sites and get checked out. The result will give you a sort "post grad"


training and expose you in a variety of equipment and a variety of

ideas.

Vaughn

The vast majority of a gliders existance is usualy spent in a trailer.
After the glider itself the condition of the trailer and fittings can be a
major area of problems neglect to examine this at your peril!!!


  #6  
Old May 5th 09, 08:45 PM posted to rec.aviation.soaring
Brian Bange[_2_]
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Posts: 34
Default Beginner questions about buying a sailplane...

If you don't have a hangar, then you will be assembling and
disassembling each time you fly. Make sure you know the effort
involved in putting the ship together. I know two guys who
bought a Phoebus in partnership, only to sell it the next season
due to it being an absolute bear to assemble. A general rule is
that the easier a ship goes together, the more it flies. Russia's,
Libelle's and PW5's almost fall together. You can get a LAK12
with almost twice the L/D for the same price, but watch your
friends scatter when you open the box.

Brian

At 18:30 05 May 2009, Ian Burgin wrote:
At 17:55 05 May 2009, vaughn wrote:

"vic20owner" wrote in message
news:0b8eb208-90ef-4146-a7f3-

...

Lastly, are there any specific gliders one should avoid as a

first
used glider? (such as homebuilt kit planes, etc)?


Buying a series of "wrong" gliders as a way of figuring

out what
you want

  #7  
Old May 5th 09, 08:53 PM posted to rec.aviation.soaring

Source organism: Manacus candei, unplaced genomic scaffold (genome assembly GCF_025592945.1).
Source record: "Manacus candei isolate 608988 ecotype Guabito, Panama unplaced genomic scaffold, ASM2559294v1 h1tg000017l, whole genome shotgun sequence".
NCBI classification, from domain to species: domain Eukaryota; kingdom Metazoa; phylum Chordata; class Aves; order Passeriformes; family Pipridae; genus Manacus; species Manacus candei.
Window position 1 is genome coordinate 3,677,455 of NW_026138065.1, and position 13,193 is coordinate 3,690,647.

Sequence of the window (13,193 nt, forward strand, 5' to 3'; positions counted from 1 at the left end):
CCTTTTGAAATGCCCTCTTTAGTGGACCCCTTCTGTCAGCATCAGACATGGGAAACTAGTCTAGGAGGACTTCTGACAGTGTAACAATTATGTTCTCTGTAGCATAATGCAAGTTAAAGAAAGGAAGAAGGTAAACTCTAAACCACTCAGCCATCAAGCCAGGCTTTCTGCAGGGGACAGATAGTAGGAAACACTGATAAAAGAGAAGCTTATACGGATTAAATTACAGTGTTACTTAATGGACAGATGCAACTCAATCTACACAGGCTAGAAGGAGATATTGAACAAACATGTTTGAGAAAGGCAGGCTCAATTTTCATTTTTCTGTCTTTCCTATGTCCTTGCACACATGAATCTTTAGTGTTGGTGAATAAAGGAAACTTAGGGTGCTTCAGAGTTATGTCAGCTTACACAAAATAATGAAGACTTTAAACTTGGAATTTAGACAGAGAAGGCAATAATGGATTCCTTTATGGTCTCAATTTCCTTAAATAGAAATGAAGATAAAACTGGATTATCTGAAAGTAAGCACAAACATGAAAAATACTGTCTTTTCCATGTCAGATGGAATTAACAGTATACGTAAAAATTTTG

[email protected]
external usenet poster
 
Posts: 67
Default Beginner questions about buying a sailplane...

On May 5, 10:39*am, vic20owner wrote:

Lastly, are there any specific gliders one should avoid as a first
used glider? (such as homebuilt kit planes, etc)?


Yes.

One way to tell: try to get your CFIG to fly it first. If he balks or
even slightly hesitates....

In general, I would only recommend a homebuilt with excellent
testimonials as to construction quality and flight characteristics by
people other than the builder/seller, at least a few hundred hours on
it, a generally good rep as to type characteristics, etc.

- T8 (former fast/cheap/scary home built glider owner)


  #8  
Old May 5th 09, 09:30 PM posted to rec.aviation.soaring
Paul Goulding
external usenet poster
 
Posts: 3
Default Beginner questions about buying a sailplane...

At 17:55 05 May 2009, vaughn wrote:

"vic20owner" wrote in message
...

Lastly, are there any specific gliders one should avoid as a first
used glider? (such as homebuilt kit planes, etc)?


Buying a series of "wrong" gliders as a way of figuring out what

you

want and discovering what fits your style of flying is an expensive and
complicated way to fly! Assuming that you have options near where you
live,
consider renting for at least a year after the end of your primary
training.
That year would be a great time to vacation at some of the better soaring


sites and get checked out. The result will give you a sort "post grad"


training and expose you in a variety of equipment and a variety of

ideas.

Vaughn



Vaughn,

First buy a glider with good handling qualities - avoid early glass ships
with poor airbrakes.

Buy a glider that is popular with glider pilots ASW19b , cirrus, etc
My advise would be a GROB ASTIR CS .. good handling .. indestructable Gel
coat, most have original 1977 gel. Roomy cockpit and good performance.

As a previous post stated Beware the dodgy trailer!! if its apig to rig
then you will not be getting it out very often! If possible look for a
Lift Top Trailer ...Komet .. Cobra ..Swan etc these are the best for ease
of rigging.

Hope this helps,

Paul

  #9  
Old May 5th 09, 11:52 PM posted to rec.aviation.soaring
Discus 44
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Posts: 53
Default Beginner questions about buying a sailplane...



You pose a good topic for this group. There are going to be several